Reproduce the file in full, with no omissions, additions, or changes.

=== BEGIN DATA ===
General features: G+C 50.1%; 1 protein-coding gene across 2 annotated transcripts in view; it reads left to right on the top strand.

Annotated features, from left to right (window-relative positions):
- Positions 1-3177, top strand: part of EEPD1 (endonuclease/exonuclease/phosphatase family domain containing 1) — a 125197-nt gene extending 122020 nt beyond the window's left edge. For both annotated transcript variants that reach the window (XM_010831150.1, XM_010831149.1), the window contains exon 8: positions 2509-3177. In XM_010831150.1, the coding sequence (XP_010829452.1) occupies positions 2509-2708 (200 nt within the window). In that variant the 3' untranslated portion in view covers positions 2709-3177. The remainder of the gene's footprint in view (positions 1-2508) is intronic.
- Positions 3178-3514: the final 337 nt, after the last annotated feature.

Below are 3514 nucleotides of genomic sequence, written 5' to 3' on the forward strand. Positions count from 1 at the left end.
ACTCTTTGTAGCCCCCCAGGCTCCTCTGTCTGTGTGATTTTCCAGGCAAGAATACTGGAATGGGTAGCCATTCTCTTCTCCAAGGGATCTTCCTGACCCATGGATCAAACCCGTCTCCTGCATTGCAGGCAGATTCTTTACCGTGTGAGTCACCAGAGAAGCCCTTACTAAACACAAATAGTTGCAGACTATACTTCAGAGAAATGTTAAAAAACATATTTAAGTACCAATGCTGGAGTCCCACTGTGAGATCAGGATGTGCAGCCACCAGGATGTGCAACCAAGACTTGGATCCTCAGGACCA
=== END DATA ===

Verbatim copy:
General features: G+C 50.1%; 1 protein-coding gene across 2 annotated transcripts in view; it reads left to right on the top strand.

Annotated features, from left to right (window-relative positions):
- Positions 1-3177, top strand: part of EEPD1 (endonuclease/exonuclease/phosphatase family domain containing 1) — a 125197-nt gene extending 122020 nt beyond the window's left edge. For both annotated transcript variants that reach the window (XM_010831150.1, XM_010831149.1), the window contains exon 8: positions 2509-3177. In XM_010831150.1, the coding sequence (XP_010829452.1) occupies positions 2509-2708 (200 nt within the window). In that variant the 3' untranslated portion in view covers positions 2709-3177. The remainder of the gene's footprint in view (positions 1-2508) is intronic.
- Positions 3178-3514: the final 337 nt, after the last annotated feature.

Below are 3514 nucleotides of genomic sequence, written 5' to 3' on the forward strand. Positions count from 1 at the left end.
ACTCTTTGTAGCCCCCCAGGCTCCTCTGTCTGTGTGATTTTCCAGGCAAGAATACTGGAATGGGTAGCCATTCTCTTCTCCAAGGGATCTTCCTGACCCATGGATCAAACCCGTCTCCTGCATTGCAGGCAGATTCTTTACCGTGTGAGTCACCAGAGAAGCCCTTACTAAACACAAATAGTTGCAGACTATACTTCAGAGAAATGTTAAAAAACATATTTAAGTACCAATGCTGGAGTCCCACTGTGAGATCAGGATGTGCAGCCACCAGGATGTGCAACCAAGACTTGGATCCTCAGGACCA